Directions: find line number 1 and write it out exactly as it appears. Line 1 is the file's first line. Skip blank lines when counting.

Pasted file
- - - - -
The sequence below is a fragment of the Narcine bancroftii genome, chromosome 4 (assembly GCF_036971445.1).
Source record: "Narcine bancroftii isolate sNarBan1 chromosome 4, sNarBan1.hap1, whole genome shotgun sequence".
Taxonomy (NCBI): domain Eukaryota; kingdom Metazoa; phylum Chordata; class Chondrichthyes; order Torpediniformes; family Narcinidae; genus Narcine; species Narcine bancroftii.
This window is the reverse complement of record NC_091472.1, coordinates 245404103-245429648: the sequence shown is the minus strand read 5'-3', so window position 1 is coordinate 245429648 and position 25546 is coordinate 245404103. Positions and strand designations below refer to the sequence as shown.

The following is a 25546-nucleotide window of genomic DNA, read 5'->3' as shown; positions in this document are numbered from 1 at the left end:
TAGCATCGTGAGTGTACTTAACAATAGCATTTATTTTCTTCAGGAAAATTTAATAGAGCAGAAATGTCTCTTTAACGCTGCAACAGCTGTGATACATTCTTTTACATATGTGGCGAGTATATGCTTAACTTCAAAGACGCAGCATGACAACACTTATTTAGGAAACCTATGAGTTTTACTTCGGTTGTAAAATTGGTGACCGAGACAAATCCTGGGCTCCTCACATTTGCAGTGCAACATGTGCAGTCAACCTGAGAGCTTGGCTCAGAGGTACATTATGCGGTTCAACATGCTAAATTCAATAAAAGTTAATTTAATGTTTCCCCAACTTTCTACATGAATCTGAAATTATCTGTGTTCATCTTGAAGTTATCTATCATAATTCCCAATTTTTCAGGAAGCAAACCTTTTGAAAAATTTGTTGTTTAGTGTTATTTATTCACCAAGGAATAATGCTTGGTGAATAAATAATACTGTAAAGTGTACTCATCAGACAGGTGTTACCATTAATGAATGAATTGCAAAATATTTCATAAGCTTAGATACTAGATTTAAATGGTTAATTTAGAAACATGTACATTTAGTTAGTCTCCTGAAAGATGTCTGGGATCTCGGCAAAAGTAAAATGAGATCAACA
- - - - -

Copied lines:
The sequence below is a fragment of the Narcine bancroftii genome, chromosome 4 (assembly GCF_036971445.1).